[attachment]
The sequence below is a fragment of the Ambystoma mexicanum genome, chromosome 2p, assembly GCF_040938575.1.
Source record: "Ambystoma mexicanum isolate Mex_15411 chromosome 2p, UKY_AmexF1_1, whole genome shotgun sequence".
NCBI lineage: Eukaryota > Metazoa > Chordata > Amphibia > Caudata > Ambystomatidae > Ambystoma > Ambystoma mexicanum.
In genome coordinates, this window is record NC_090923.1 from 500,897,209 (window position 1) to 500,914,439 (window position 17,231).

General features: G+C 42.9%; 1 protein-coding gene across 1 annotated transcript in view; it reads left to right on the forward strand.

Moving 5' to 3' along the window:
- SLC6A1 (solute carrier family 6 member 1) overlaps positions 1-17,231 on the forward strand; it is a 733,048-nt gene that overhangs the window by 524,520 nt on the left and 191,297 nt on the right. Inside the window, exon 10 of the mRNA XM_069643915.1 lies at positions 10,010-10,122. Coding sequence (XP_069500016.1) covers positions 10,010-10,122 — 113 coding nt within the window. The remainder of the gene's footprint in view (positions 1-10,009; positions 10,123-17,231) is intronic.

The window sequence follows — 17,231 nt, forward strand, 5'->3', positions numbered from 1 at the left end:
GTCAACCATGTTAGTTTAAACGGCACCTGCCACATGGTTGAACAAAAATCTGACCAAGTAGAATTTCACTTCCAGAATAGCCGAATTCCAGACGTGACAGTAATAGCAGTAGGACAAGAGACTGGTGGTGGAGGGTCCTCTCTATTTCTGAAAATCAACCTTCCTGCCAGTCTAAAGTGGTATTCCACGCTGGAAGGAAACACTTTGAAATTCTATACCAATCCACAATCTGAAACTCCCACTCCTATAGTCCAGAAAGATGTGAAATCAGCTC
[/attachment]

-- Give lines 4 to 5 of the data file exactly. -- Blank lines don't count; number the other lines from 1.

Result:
In genome coordinates, this window is record NC_090923.1 from 500,897,209 (window position 1) to 500,914,439 (window position 17,231).

General features: G+C 42.9%; 1 protein-coding gene across 1 annotated transcript in view; it reads left to right on the forward strand.